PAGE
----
The Government has also proposed to offer increased flexibility by counting ongoing improvements in non-ZEV emissions toward ZEV mandate targets, to be applied only in the first three years of the scheme (until the end of 2026). This proposal is made alongside an acknowledgment that manufacturers will have made multi-year investments targeting improvements in internal combustion engine efficiency, hybrid vehicles and plug-in hybrid vehicles as a way to meet CO2 targets, which may yield additional improvements in non-ZEV efficiency in the near future. The proposed 2026 cut-off can be seen as an effort to direct future investment toward ZEVs, rather than improvements in non-ZEV efficiency.
Specifically, the consultation proposes that manufacturers will be able to convert unused CO2 emissions allowances into credits in the ZEV mandate scheme, at a rate of 167 non-ZEV CO2 allowances per ZEV mandate credit in the car scheme, and 216 non-ZEV CO2 allowances per ZEV mandate credit in the van scheme. The consultation explains that these exchange rates are based on real-world differences in CO2 emissions from an average non-ZEV car or van, compared to a ZEV.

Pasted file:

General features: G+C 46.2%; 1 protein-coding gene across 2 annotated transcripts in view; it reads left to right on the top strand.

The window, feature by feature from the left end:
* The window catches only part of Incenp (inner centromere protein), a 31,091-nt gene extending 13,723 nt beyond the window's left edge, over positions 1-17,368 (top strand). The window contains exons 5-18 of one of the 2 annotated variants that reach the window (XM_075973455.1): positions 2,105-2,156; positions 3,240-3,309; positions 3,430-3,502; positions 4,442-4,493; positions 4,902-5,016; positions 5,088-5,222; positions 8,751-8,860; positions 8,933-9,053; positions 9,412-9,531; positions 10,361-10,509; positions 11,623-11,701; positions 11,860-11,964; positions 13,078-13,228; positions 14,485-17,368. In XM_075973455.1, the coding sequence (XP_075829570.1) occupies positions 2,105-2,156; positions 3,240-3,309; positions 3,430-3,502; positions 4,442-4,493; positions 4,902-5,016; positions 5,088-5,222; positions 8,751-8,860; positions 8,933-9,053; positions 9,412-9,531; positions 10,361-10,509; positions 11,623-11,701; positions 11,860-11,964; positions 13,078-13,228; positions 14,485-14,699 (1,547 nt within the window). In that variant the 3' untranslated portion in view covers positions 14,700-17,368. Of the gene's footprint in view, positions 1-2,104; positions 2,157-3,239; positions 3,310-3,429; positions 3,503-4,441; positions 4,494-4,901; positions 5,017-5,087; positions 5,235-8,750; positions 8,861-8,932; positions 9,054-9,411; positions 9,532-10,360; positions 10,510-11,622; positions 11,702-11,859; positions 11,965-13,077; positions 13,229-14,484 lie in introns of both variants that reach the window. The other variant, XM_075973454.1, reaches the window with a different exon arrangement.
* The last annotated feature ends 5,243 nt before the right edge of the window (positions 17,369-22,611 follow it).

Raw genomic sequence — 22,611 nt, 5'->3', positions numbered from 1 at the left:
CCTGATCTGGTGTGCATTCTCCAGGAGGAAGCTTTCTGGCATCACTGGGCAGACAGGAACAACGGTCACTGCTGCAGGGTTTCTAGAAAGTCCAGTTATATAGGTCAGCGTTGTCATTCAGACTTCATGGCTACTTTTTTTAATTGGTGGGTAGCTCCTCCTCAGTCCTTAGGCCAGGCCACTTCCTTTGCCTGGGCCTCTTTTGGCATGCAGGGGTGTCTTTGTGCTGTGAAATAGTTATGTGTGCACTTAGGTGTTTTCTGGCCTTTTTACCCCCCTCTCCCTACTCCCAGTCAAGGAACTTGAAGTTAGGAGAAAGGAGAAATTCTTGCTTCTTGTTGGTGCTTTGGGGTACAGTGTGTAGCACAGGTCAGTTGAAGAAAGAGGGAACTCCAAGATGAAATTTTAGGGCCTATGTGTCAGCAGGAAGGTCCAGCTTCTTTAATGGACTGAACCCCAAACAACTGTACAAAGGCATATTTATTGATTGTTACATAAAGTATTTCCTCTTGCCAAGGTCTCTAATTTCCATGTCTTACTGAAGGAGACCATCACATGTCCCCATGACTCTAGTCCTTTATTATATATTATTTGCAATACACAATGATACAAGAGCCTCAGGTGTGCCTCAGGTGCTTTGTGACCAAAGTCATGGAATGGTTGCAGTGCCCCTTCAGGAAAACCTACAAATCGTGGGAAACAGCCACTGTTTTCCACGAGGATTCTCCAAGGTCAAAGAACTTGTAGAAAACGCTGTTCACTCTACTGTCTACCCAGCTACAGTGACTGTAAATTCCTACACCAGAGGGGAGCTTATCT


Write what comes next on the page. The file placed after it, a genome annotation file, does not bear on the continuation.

Should manufacturers choose to operate closed pools for the purpose of the ZEV mandate, they will also be required to participate as a pool for the purpose of the non-ZEV CO2 emissions standard.
The consultation will close on 24 May 2023. Affected businesses, in particular those which will consider making use of the allowance trading scheme, should consider participating in the consultation. After the consultation closes, the Government will take the feedback into account when finalising the system of CO2 emissions regulation for non-ZEV cars and vans. Once the Government has considered the feedback, it intends to put in place legislation to support the finalised policy, which is scheduled to take effect from 1 January 2024.